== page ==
Mego got a lot of mileage out of producing toys based
on Televion shows in the Seventies. Happy Days, Dukes of Hazzard, Love Boat,
Waltons, the list goes on to include Zorro and Dr. Who.
"Star Trek" line was "officially" based on the live-action
series in syndication in 1974, but the Mego designers appear to have referred
repeatedly to The Animated Series for inspiration.
Mego went all out for it's Wizard of Oz license, a real
feather in it's cap. Stars from the classic film were on hand at the Toy Fair
unveiling of this detailed line of toys. With three playsets and nearly a
dozen figures this was an important chapter in the Mego story.
One of Mego's more interesting Historical lines, it's
pirates were a mix of fictional and real historical characters. Mego spared
no detail where quality was concerned on this line.
World's Greatest Super Knights are DELUXE Mego offerings!
Being characters in the public domain Mego could spend more money on accessories
and detailing, and are therefore among their best work in the 8 inch scale.
Heroes of the Wild West series featured 6 historical figures. Of all of Mego's
public domain series, it seems evident that the Western series was one of
the strongest sellers.
This catch-all gallery houses some of the more obscure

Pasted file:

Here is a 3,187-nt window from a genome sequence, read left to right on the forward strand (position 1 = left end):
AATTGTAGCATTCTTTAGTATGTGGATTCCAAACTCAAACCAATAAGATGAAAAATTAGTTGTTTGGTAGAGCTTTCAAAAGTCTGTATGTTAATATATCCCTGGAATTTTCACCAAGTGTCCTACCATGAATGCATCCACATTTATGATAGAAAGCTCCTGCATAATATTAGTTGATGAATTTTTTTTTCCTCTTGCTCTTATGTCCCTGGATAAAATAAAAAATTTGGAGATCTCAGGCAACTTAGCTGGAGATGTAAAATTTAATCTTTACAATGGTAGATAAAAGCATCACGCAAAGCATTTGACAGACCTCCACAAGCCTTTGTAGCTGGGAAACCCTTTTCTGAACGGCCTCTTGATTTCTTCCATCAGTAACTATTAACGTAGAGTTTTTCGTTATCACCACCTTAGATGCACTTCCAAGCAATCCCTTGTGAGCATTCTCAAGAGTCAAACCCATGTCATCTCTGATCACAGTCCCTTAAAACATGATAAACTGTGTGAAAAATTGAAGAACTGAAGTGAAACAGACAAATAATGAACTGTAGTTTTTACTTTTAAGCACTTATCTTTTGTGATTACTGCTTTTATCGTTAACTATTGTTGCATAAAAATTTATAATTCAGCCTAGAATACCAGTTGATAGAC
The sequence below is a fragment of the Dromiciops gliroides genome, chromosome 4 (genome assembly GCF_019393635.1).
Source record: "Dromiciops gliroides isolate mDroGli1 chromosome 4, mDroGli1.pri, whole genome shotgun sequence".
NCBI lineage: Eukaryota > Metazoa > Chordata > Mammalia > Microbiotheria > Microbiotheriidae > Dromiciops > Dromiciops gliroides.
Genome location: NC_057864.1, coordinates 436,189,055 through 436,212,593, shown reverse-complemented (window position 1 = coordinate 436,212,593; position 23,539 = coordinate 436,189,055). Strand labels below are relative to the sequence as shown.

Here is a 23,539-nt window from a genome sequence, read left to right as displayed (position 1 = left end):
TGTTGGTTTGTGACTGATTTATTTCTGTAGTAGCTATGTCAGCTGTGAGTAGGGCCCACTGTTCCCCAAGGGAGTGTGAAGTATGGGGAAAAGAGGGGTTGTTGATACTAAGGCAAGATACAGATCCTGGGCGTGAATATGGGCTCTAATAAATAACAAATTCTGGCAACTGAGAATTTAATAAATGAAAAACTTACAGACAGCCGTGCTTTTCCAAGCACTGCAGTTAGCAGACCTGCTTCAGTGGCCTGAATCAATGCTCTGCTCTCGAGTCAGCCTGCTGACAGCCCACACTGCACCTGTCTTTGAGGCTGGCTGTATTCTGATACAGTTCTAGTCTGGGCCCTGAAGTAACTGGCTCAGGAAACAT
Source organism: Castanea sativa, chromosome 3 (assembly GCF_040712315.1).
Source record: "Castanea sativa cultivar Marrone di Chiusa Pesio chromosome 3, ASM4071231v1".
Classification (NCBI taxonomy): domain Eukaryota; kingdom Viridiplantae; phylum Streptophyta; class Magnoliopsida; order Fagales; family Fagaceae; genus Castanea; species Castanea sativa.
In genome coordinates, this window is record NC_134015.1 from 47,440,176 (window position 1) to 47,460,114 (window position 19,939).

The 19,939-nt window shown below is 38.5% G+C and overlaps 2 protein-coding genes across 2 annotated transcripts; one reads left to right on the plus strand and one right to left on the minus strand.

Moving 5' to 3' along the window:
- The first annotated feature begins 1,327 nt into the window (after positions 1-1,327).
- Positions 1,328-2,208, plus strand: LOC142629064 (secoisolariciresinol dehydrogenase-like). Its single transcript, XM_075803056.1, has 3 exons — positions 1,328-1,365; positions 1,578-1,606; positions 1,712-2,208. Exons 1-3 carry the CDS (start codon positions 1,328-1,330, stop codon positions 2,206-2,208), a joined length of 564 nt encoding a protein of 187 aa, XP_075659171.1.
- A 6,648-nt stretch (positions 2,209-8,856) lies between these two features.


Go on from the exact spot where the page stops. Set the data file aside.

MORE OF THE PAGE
Mego lines or lines that don't fit into our major categories. With sports
stars such as Muhammed Ali or the timely CB McHaul line, it's a fun tour through
an era when Mego was willing to try anything.
were several Monster lines in production in the Seventies, and Mego's popular
collection is featured here. Monsters came in Solid and window boxes, as well
as Kresge cards. They were re-released in 1980 under the Lion Rock name, and
again by Classic TV Toys in 2004.
1977, KISS was, in many respects, the most popular band in America. The music
world was hot for this Rock and Roll foursome of fantasy characters which
were: Gene Simmons, the tongue flickering bat/demon/monster Paul
Stanley, the Lover or the "Star Child" Ace Frehley, the
Space Man or the "Space Ace" Peter Criss, the Cat.
natural choice for a public domain action figure line, these four figures
are delights of color and design.
Robin is a perect head sculpt capturing the essence of
the Errol Flynne version of the character.
line from 1977-78 took it's name from the Raquel Welch classic, but was not
related to the movie. The cave man series produced a number of unusual features
for the 8 inch format. The figures have no waist unit to accomodate the "Spear
After the Star Wars explosion of the late 70's, licensing dynamo
Mego wasn't going to be bested again. They backed any sci-fi project
in the works, including Star Trek, Logans Run, Buck Rogers and Disney's
the Black Hole.
"Eagle Force " line was truly a symbol of the times, the early eighties.
Military toys were about to make a comeback.
Despite being developed independantly of one another,
similiarities arose between Eagle Force and G.I. Joe are clear.
the mid 70's it appeared that 12" boys action figures were in the decline,
yet Mego was producing more 12" Boys action figures than they were their trademark
8" style. Look for more example of Mego 12 Inch Figures in the Television,